Date of Award:
Master of Science (MS)
Applied Sciences, Technology, and Education
The purpose of this study was to examine social media use of adolescents in the U.S. and their psychological well-being to expand the research of this quickly changing topic. The researcher collected online responses from 409 adolescents between the ages of 13-17 years old concerning their social media use and psychological well-being.
Variables in the research included time spent on social media, number of platforms used, active use, parental mediation, and emotional connection. The two variables that had a statistically significant relationship with psychological well-being included parental mediation and emotional connection to social media.
Recommendations for continued research could include examination of the parent-adolescent relationship, parenting styles, and a dyadic survey to study both parents’ and adolescents’ perceptions of screen time use and psychological well-being. This research contributes recommendations for practice to Extension professionals and mental health professionals to assist parents and caregivers to navigate norms and provide a framework for more parental mediation concerning their adolescent’s social media use.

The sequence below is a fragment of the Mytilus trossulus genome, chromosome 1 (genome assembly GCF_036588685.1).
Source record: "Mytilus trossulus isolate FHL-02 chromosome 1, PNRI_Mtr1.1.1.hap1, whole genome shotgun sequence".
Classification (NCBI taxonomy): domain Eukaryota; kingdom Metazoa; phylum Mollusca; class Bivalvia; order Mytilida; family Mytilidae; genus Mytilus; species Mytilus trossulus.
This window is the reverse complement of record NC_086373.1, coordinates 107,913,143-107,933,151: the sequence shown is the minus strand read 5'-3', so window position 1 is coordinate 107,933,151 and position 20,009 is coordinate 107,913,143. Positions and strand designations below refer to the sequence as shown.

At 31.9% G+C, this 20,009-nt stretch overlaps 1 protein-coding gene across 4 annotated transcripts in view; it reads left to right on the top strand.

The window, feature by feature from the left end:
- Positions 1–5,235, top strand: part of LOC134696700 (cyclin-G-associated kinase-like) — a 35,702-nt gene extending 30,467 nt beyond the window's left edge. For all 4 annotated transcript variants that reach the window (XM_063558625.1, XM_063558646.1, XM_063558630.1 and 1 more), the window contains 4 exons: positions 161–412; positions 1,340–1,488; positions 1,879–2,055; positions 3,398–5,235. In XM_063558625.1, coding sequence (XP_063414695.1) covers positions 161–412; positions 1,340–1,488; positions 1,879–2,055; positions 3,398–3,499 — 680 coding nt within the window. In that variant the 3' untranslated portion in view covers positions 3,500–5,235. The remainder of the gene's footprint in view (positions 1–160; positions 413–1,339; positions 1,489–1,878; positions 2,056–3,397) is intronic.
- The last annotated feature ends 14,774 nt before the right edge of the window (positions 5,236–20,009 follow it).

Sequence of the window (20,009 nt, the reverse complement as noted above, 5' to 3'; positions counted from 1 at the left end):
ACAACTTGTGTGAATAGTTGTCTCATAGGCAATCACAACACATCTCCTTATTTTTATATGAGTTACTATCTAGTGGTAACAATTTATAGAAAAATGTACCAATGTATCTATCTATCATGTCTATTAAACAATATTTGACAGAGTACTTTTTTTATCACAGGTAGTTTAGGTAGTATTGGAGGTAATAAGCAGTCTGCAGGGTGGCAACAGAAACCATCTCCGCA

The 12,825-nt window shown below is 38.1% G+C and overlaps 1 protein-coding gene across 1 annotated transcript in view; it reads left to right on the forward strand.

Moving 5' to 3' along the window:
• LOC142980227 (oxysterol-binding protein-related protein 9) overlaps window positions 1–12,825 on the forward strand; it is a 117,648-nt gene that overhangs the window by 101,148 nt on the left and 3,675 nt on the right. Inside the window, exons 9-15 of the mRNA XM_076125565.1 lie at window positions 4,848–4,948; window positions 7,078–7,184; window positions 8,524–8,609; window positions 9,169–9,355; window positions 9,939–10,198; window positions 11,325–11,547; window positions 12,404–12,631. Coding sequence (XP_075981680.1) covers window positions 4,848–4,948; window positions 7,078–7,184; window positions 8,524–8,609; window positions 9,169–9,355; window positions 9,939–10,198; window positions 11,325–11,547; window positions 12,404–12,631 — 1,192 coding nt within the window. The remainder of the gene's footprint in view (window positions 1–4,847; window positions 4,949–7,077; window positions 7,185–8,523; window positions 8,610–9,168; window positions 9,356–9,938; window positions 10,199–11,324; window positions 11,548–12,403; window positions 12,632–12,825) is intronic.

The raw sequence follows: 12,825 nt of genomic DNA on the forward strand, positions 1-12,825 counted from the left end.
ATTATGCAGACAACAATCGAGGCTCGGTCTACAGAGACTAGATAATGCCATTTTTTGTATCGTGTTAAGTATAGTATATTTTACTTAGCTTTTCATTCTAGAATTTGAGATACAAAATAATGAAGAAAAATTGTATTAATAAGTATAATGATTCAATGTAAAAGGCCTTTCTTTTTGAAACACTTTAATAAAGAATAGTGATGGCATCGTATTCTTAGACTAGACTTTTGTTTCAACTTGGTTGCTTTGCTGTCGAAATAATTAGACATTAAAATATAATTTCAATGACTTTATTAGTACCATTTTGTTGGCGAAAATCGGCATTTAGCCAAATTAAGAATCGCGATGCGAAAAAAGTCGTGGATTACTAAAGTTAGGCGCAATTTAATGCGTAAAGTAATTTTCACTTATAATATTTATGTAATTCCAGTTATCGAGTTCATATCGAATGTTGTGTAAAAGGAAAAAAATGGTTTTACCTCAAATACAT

McCall, Heather A., "Social Media Usage and Psychological Well-Being in Adolescents: A Comparison Among Demographics" (2021). All Graduate Theses and Dissertations. 8215.
Copyright for this work is retained by the student. If you have any questions regarding the inclusion of this work in the Digital Commons, please email us at .